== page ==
TownNEI-2008NEI 2011NEI 20142008–2014 Estimate
Andover110,115194,987241,5991,275,636
Carlisle692,603476,313490,5803,872,157
Clifton Spring288,483434,874167,7872,079,336
Clymer39,824350,61651,1611,030,402
Concord331,832934317,2221,516,638
Eden 1458,1531,062,255502,8794,721,002
Eden 278,9282605115,654460,102
Forestville94,04172,5280582,989
Ithaca127,63481,663119,933768,204
LaFayette265,611485,718388,6522,659,956
New Hartford45,12053,2819667252,161
Riders Mills282,478243,945447,8052,273,200
Southeast156,151220,860273,5431,517,959
Stony Point234,506236,490310,6571,823,858
Willing108,133201,357245,7201,295,491
Winfield707,6091,782,5651,773,4199,948,386
Woodhull102,213178,03522,769707,040
York52,30428,9259,510211,725
Total4,175,7406,107,9545,488,55536,996,244
Table 4. USEPA greenhouse gas emissions (Pounds): 2014.
Table 4. USEPA greenhouse gas emissions (Pounds): 2014.
TownCO2 non-BiologicalCH4Total
Andover10,527,7222,725,79613,253,518
Carlisle85,376,555176,46885,553,023
Clymer9,331,05462,3999,393,453
Concord40,485,6421,789,12842,274,770
Eden 132,559,592287,40832,847,000
Eden 2100,509,508127,710100,637,218
LaFayette79,500,361233,15879,733,519
Southeast241,438,739243,453241,682,192
Stony Point165,034,546223,690165,258,236
Winfield100,681,909261,740100,943,649
Total6,122,265,2346,217,9936,128,483,227
Table 5. Known human carcinogens released by NYS Title-V Compressor Stations.
Table 5. Known human carcinogens released by NYS Title-V Compressor Stations.
ChemicalAuthorityStations Reporting
IARCCA P65USEPA200820112014
Acetaldehyde2BKnownB2131412
Arsenic1KnownA542
Benz[a]anthracene2BKnownB2972
Benzene1KnownKnown/Likely161514
Benzo[a]pyrene1KnownB2751
Benzo[b]fluoranthene2BKnownB2983
Benzo[k]fluoranthene2BKnownB2500
Beryllium1KnownKnown/Likely452
1,3-Butadiene1KnownKnown131212
Cadmium1KnownB1954
Carbon tetrachloride2BKnownLikely644
Chloroform2BKnownLikely644
Chrysene2BKnownB2983
Cobalt2BKnownNR542
Dibenzo[a,h]anthracene2AKnownNR400
1,3-Dichloropropene2BKnownB803
7,12-Dimethylbenz[a]anthraceneNRKnownNR032
Ethyl benzene2BKnownD131313
Ethyl chloride3KnownNR444
Ethylene dibromide2AKnownLikely645
Ethylene dichloride2BKnownB2633
Ethylidene dichlorideNRKnownC633
Formaldehyde1KnownB1181716
Indeno[1,2,3-c,d]pyrene2BKnownB2141
Lead2BKnownB216810
3-MethylcholanthreneNRKnownNR030
Methylene chloride2AKnownLikely1168
Naphthalene2BKnownC151512
Nickel1KnownA1165
PM2.5 Filterable1MCNR181815
PM2.5 Primary (Filt + Cond)1MCNR181815
PM Condensable1No RecordNR181815
Propylene dichloride1KnownNR633
Propylene oxide2BKnownB2854
Styrene2BKnownNR644
1,1,2,2-Tetrachloroethane2BKnownLikely1076
Tetrachloroethylene2AKnownLikely444
1,1,2-Trichloroethane3KnownC644
Vinyl chloride1KnownA645
IARC, International Agency for Research on Cancer of the World Health Organization. CA-P65, State of California Proposition 65. USEPA, Chemicals Evaluated for Carcinogenic Potential, Annual Cancer Report, 2018.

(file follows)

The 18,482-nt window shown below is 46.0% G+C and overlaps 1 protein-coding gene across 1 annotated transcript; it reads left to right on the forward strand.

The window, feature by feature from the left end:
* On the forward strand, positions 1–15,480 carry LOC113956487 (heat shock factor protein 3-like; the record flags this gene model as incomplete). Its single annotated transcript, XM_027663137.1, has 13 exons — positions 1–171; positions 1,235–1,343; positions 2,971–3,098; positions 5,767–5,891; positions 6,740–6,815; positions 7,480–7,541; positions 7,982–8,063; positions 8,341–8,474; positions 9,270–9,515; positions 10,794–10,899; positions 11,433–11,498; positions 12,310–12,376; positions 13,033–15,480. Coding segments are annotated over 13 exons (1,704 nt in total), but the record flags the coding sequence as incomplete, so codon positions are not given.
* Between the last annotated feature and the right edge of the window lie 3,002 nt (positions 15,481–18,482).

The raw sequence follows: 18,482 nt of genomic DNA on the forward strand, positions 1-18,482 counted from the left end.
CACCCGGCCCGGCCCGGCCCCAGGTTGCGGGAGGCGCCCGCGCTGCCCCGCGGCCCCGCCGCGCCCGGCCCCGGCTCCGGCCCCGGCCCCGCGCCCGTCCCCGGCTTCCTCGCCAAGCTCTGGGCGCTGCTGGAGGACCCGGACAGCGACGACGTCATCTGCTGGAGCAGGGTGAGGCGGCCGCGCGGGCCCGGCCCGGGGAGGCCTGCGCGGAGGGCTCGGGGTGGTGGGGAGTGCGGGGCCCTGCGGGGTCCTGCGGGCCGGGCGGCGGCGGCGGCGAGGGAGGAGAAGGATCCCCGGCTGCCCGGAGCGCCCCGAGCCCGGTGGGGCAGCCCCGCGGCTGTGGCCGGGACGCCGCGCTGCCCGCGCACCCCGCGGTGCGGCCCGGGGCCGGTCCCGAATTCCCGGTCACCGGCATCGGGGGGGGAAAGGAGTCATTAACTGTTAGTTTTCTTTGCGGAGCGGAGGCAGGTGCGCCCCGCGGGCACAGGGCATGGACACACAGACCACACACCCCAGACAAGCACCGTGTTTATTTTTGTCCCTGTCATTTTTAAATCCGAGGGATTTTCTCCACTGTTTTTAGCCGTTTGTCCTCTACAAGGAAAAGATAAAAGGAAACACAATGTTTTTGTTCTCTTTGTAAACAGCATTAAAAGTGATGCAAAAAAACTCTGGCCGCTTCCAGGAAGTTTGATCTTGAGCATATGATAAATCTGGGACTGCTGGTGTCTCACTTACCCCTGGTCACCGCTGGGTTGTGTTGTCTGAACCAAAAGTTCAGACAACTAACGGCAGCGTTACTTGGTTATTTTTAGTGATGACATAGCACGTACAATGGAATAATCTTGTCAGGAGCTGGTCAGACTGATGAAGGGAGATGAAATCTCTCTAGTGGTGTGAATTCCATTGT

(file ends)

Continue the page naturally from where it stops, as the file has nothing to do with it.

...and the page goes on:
IARC:
1-Known, 2A-Probable, 2B-Possible, 3-Unclassifiable (evidence of carcinogenicity is inadequate in humans and inadequate or limited in experimental animals), NR-No Records
CA P65:
MC-Member candidate
USEPA:
Group A: “Human Carcinogen” - There is enough evidence to conclude that it can cause cancer in humans. Group B1: “Probable Human Carcinogen” - There is limited evidence that it can cause cancer in humans, but at present it is not conclusive. Group B2: “Probable Human Carcinogen” - There is inadequate evidence that it can cause cancer in humans but at present it is far from conclusive. Group C: “Possible Human Carcinogen” - There is limited evidence that it can cause cancer in animals in the absence of human data, but at present it is not conclusive. Group D: “Not Classifiable as to Human Carcinogenicity” - There is no evidence at present that it causes cancer in humans. Group E: “Evidence of Non-Carcinogenicity for Humans” - There is strong evidence that it does not cause cancer in humans.

Share and Cite

MDPI and ACS Style

Russo, P.N.; Carpenter, D.O. Air Emissions from Natural Gas Facilities in New York State. Int. J. Environ. Res. Public Health 2019, 16, 1591. https://doi.org/10.3390/ijerph16091591

AMA Style

Russo PN, Carpenter DO. Air Emissions from Natural Gas Facilities in New York State. International Journal of Environmental Research and Public Health. 2019; 16(9):1591. https://doi.org/10.3390/ijerph16091591

Chicago/Turabian Style

Russo, Pasquale N., and David O. Carpenter. 2019. "Air Emissions from Natural Gas Facilities in New York State" International Journal of Environmental Research and Public Health 16, no. 9: 1591. https://doi.org/10.3390/ijerph16091591

Note that from the first issue of 2016, this journal uses article numbers instead of page numbers. See further details here.

Article Metrics

Back to TopTop